Brace yourself… kids at this age will experience unpredictable mood swings (it’s when parents get really good at walking on eggshells!), increased sensitivity, and (it’s scientifically proven) they feel things in a much bigger way.
They’re also trying to figure out who they are, what they believe in, and where they fit in with their friends. In fact, you might feel like you don’t know your tween or teen from one day to the next while they try on different things for size including the way they dress, talk, their activities, friends, etc. My best advice? Hang on for the bumpy ride!
BIG Social Pressures (and Conflict)
Gossip, cliques, peer pressure, fitting in, bullying, cyberbullying, drama, friend conflict, social hierarchies – they’re all heightened at the exact same time – middle school. All those intense struggles can take their toll on your child’s self-esteem and mental well-being.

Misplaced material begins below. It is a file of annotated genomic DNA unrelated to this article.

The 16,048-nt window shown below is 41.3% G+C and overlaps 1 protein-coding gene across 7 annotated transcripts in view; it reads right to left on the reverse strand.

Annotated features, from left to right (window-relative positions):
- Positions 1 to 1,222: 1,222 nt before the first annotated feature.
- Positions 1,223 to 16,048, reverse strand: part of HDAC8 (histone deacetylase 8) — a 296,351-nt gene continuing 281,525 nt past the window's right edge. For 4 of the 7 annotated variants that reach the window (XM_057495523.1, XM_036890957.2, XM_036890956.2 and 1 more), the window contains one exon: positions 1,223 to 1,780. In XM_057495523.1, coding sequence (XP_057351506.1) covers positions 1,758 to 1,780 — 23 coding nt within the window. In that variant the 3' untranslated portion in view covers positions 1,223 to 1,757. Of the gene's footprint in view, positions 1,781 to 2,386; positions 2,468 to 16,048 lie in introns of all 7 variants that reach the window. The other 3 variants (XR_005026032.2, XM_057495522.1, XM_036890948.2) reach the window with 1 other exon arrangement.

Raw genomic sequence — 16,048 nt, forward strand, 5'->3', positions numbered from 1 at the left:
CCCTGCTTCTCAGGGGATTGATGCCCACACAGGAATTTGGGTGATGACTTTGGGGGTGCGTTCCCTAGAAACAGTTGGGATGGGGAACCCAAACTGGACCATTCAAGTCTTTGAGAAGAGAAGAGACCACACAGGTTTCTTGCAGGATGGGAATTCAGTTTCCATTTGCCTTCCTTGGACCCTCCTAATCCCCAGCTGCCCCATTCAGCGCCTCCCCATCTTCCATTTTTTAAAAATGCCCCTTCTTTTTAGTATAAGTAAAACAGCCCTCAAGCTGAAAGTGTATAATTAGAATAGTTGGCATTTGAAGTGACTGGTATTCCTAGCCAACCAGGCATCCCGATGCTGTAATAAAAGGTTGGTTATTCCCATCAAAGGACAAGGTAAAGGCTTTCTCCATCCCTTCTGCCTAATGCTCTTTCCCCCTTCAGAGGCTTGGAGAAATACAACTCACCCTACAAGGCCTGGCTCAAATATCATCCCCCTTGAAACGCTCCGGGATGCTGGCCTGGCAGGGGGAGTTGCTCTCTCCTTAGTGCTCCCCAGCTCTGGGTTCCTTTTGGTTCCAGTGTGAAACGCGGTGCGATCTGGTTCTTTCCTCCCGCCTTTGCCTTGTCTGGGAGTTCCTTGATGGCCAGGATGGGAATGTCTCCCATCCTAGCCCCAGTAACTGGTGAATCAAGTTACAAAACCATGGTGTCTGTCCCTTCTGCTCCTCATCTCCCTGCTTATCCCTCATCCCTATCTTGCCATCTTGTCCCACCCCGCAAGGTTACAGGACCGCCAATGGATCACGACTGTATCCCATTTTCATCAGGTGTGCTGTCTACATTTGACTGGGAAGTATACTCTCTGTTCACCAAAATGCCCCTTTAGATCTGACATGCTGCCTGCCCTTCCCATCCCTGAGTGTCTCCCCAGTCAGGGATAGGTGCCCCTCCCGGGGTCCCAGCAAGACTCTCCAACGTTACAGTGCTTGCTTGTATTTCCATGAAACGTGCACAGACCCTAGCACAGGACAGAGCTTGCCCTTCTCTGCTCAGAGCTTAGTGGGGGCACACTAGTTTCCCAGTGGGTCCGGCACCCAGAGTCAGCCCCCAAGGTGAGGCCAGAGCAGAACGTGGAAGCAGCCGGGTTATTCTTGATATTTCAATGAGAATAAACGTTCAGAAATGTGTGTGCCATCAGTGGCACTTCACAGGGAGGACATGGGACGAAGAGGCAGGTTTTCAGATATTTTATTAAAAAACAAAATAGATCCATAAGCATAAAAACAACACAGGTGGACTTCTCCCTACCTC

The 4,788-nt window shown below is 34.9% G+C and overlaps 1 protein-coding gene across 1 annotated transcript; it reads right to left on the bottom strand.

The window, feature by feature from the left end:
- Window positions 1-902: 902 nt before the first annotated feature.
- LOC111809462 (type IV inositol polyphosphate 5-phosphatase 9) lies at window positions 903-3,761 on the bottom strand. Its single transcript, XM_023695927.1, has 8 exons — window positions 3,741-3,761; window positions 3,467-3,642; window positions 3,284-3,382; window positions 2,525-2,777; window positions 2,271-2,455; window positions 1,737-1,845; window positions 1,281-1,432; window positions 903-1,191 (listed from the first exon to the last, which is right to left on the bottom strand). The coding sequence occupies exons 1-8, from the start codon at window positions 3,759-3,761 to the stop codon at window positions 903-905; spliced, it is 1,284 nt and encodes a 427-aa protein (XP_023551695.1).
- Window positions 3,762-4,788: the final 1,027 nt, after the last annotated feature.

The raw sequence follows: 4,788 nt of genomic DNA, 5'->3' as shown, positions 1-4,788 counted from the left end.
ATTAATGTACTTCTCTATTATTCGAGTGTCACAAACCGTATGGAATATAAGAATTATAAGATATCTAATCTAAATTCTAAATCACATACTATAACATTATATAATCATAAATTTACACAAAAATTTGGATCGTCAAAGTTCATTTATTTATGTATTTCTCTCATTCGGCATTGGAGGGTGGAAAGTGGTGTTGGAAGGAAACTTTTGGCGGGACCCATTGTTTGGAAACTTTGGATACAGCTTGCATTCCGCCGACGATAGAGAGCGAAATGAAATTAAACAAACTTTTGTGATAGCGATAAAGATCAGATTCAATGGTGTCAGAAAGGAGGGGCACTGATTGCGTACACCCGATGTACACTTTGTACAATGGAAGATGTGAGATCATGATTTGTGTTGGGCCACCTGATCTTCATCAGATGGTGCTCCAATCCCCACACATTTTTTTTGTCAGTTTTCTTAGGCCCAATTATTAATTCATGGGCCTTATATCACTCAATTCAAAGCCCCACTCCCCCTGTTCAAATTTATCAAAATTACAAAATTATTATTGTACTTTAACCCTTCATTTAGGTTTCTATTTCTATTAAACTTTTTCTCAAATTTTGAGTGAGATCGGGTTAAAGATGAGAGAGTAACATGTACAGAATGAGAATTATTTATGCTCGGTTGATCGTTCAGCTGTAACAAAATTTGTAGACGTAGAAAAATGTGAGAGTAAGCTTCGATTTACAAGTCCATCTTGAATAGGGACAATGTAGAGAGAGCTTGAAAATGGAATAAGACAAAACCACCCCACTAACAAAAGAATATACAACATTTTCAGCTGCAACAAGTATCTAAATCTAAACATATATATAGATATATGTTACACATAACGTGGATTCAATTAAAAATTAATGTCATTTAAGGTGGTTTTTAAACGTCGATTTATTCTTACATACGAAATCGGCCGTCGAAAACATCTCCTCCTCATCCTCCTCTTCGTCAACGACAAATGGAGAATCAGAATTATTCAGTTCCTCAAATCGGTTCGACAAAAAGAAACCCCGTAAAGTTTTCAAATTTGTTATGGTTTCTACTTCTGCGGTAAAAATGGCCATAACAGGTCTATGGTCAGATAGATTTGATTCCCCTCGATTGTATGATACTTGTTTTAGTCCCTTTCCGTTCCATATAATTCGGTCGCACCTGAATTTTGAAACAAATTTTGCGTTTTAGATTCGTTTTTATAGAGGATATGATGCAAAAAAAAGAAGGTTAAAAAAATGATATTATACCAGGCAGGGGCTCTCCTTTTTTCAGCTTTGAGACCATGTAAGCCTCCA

It’s also important to mention that the middle school years are when the hype of grades, GPA, prepping your resume for college, and looking long-term really kicks in. Where life was easier and less stressful in elementary school, everything seems to matter in middle school
How Can You Help Your Tween or Teen Get Through These Tough Years?
Yep, middle school does kinda suck. Here’s how to help your teen get through these tough years with as few bumps and bruises as possible.
1. Talk About Friendship – Early and Often
Phyllis Fagell, LCPC, a board-certified school counselor and author of “Middle School Matters,” tells middle school students, “Only 1 percent of seventh-grade friendships are still intact in 12th grade, and more than two-thirds of friendships shift during the first year of middle school. Every single one of you is going to get rejected at some point, and it’s not because there’s something wrong with you.” It’s just a time when friendships come and go.
Stay close to your teen and navigate the turmoils of middle school together. Let them talk and vent and rant if needed, but stay level-headed and help them keep things in perspective. Not all friendships are meant to last – even those childhood friendships they thought would last forever. Help them focus on forging new friendships with kids who share the same interests.